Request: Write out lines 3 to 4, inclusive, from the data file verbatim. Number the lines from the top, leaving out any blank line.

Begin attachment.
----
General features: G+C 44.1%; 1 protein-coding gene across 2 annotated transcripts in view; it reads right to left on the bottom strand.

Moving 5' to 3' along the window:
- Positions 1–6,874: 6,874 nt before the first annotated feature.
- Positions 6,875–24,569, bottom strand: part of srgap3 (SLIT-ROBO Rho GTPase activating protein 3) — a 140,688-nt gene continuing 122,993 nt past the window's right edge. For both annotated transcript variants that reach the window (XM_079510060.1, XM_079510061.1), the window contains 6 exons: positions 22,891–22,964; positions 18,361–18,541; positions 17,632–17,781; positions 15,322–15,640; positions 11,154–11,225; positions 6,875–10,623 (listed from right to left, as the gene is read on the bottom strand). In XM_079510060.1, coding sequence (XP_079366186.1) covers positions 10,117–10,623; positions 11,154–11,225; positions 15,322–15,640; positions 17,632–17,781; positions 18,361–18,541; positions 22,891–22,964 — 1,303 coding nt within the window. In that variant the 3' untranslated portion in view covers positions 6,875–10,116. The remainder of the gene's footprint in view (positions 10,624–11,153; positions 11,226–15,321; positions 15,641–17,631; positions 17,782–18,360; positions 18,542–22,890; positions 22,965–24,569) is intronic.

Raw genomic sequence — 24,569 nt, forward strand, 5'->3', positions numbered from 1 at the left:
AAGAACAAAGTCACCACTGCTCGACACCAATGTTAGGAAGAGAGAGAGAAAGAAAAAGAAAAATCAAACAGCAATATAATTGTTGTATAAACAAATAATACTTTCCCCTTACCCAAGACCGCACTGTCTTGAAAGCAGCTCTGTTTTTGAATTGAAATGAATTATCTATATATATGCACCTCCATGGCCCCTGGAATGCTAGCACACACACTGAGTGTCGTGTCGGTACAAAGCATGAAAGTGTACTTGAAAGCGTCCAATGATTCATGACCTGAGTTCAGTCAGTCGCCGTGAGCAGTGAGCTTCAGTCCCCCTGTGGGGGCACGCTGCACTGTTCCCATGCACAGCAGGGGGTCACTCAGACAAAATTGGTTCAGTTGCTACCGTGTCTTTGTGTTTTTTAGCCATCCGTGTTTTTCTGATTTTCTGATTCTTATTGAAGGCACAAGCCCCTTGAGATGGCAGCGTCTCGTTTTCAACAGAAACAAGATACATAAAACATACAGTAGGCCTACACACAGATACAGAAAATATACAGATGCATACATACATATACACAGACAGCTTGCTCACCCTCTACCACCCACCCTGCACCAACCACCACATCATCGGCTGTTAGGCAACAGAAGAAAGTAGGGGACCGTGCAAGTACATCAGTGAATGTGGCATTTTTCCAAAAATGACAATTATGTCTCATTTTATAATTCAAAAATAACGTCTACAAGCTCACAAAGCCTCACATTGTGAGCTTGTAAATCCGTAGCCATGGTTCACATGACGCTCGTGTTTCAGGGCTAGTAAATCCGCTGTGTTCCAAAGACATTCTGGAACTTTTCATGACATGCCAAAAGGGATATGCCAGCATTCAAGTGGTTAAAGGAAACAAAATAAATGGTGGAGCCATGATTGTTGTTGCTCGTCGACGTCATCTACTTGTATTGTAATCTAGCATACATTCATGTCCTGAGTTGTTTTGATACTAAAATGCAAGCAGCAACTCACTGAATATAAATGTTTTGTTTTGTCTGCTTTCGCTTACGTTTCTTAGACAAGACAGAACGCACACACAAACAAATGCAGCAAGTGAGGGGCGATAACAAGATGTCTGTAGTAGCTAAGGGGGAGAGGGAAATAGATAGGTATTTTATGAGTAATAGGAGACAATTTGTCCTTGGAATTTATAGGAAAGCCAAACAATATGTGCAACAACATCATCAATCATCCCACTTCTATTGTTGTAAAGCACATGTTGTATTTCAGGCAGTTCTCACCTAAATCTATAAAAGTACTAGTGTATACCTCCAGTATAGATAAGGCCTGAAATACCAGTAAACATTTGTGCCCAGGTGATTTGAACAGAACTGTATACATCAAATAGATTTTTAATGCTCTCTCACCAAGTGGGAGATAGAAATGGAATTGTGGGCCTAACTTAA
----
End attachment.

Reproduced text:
- Positions 1–6,874: 6,874 nt before the first annotated feature.
- Positions 6,875–24,569, bottom strand: part of srgap3 (SLIT-ROBO Rho GTPase activating protein 3) — a 140,688-nt gene continuing 122,993 nt past the window's right edge. For both annotated transcript variants that reach the window (XM_079510060.1, XM_079510061.1), the window contains 6 exons: positions 22,891–22,964; positions 18,361–18,541; positions 17,632–17,781; positions 15,322–15,640; positions 11,154–11,225; positions 6,875–10,623 (listed from right to left, as the gene is read on the bottom strand). In XM_079510060.1, coding sequence (XP_079366186.1) covers positions 10,117–10,623; positions 11,154–11,225; positions 15,322–15,640; positions 17,632–17,781; positions 18,361–18,541; positions 22,891–22,964 — 1,303 coding nt within the window. In that variant the 3' untranslated portion in view covers positions 6,875–10,116. The remainder of the gene's footprint in view (positions 10,624–11,153; positions 11,226–15,321; positions 15,641–17,631; positions 17,782–18,360; positions 18,542–22,890; positions 22,965–24,569) is intronic.